The hook is usually the most powerful strike in a fighter’s arsenal. Sometimes varied into an overhand hook or a check hook, it can have multiple uses, each with knockout power. The punch is thrown by utilizing good footwork and twisting the body into the curving arm, while aiming the closed fist for the opponent’s head. It can often leave the fighter unprotected however and hence is used when an advantage has already been gained. 

The Uppercut 

Thrown by bending the knees and doing the same motion as the hook vertically towards the opponent’s chin. This also is often used either after gaining an advantage or hidden within a dangerous combination. Though regular punching bags don’t let you practice hooks easily, if you want bags that give you a proper chin to knock then you’ll probably want a wall or angled bag.


The next step is defense, but you can’t practice defense without someone actually trying to hit you. So here’s where you need a partner to throw strikes at you while you either minimize the impact, counter or evade. Sparring can often be dangerous, while you and your partner should not be trying to knock each other out, there are some risks to having strikes thrown at you. Hence make sure to wear some of the best protective gear while you spar, even the best martial artists get hurt and injuries take a long time to overcome. 

Slip – Slipping requires you to rotate the body just enough to evade an upcoming punch and hence not letting it land fully. It requires speed and strong instincts, but also some endurance to take a minor impact.

Sway or fade – Also known as “rolling with the punch” or ” Riding The Punch. By either ducking or dropping completely you attempt to completely evade the upcoming punch

Bob and weave – Bobbing requires you to move the head laterally and underneath the incoming punch. As the opponent’s punch arrives, you attempt to bend the legs quickly and simultaneously shift the body either slightly right or left. Once the punch has been evaded, the boxer “weaves” back to an upright position, emerging on either the outside or inside of the opponent’s still-extended arm ready for a counter attack.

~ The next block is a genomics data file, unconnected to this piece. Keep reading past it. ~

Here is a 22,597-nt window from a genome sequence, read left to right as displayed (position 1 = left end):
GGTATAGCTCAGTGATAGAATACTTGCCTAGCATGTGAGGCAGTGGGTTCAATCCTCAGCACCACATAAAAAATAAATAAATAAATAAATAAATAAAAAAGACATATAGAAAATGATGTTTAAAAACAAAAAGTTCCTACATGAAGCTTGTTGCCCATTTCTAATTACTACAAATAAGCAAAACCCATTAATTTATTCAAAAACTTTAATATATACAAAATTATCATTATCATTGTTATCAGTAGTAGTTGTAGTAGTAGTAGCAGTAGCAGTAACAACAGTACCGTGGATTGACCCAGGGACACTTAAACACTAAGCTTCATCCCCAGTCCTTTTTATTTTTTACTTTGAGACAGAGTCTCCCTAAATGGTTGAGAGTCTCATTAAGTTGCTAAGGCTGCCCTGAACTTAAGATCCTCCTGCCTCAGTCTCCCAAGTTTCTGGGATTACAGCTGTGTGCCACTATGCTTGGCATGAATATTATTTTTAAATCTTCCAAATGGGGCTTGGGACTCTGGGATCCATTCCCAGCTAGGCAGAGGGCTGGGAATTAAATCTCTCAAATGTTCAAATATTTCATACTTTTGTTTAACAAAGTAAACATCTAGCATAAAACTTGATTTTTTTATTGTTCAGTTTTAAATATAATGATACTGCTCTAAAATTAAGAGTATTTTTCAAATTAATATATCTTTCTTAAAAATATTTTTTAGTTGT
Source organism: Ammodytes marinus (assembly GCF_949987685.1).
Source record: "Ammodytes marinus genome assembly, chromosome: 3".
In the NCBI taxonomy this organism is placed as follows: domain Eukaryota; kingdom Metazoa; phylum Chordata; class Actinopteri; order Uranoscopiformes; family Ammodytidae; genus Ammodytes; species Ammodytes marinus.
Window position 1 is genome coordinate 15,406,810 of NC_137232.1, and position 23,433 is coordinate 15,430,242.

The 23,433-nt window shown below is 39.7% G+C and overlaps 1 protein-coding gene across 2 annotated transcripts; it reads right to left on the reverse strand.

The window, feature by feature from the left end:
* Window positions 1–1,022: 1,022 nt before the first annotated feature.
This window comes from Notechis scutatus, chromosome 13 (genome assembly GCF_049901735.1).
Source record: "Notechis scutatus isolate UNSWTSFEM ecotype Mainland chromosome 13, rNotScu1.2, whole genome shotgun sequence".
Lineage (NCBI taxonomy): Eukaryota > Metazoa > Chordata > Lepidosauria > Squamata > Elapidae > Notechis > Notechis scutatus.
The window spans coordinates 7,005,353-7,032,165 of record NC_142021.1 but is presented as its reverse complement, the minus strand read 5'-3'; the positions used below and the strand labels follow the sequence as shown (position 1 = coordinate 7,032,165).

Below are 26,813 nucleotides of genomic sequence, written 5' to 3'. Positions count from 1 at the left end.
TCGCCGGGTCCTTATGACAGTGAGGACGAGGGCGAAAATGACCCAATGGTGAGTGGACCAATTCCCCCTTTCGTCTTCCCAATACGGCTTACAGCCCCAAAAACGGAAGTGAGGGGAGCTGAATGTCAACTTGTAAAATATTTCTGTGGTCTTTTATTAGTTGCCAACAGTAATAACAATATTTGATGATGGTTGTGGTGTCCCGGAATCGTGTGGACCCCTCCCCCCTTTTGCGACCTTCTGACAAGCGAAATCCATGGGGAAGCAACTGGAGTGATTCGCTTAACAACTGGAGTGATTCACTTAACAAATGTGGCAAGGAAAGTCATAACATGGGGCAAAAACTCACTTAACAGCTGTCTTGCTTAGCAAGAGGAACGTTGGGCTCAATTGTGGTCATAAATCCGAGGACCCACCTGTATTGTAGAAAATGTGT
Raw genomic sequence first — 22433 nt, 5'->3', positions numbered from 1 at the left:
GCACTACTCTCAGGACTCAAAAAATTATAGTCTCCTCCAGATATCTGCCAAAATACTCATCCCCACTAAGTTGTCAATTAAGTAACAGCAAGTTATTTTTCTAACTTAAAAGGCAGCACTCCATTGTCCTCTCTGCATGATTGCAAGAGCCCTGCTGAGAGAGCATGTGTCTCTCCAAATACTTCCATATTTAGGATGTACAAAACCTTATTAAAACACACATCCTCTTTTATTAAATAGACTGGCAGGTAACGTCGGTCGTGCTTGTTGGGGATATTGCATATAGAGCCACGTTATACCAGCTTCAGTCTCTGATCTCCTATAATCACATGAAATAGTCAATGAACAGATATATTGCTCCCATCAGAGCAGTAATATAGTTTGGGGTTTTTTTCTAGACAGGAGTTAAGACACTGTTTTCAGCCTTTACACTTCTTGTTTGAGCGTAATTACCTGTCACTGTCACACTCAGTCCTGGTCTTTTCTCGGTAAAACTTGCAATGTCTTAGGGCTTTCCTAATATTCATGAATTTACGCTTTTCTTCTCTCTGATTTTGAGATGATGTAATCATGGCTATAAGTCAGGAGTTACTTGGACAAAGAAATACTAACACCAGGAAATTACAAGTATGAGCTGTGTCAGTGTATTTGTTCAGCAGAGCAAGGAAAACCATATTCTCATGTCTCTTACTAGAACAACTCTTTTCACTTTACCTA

Parry/block – Parrying or blocking uses your shoulder, hands or arms as defensive tools to protect against incoming attacks. A block generally receives a punch while a parry tends to deflect it. A “palm”, “catch”, or “cuff” is a defense which intentionally takes the incoming punch on the palm portion of the defender’s glove.

Cover-up – Covering up is the last opportunity (other than rolling with a punch) to avoid an incoming strike to an unprotected face or body. Generally speaking, the hands are held high to protect the head and chin and the forearms are tucked against the torso to impede body shots. When protecting the body, the boxer rotates the hips and lets incoming punches “roll” off the guard. To protect the head, the boxer presses both fists against the front of the face with the forearms parallel and facing outwards. This type of guard is weak against attacks from below such as uppercuts.

Clinch – Clinching is a temporary match state and is quickly dissipated by the referee. Clinching is technically against the rules, and in amateur fights points are deducted fairly quickly for it. It is unlikely, however, to see points deducted for a clinch in professional boxing. Clinching is a form of trapping or a rough form of grappling, in this situation, the boxer attempts to hold or “tie up” the opponent’s hands so he is unable to throw hooks or uppercuts. In this position, the opponent’s arms are pinned and cannot be used to attack. 

To get efficient in these techniques it is recommended to challenge yourself (relatively) by fighting multiple opponents with different approaches. This will give any fighter the experience and intuition of body movement and muscle movement. Mix that with a great cardio like Skipping Ropes , regular Shadow boxing and running which will build your endurance levels. Lots of trainers recommend arm endurance exercises such as battle ropes so they can withstand the heavy requirements of matches.

Now you know everything you need to know to tackle down the boxing world and upgrade or begin your journey along its way to a title. Though that information is only as good as how much practice you get in and what equipment you use. So jump on over to the store and let’s get you the RDX equipment that will send you off to a smashing start.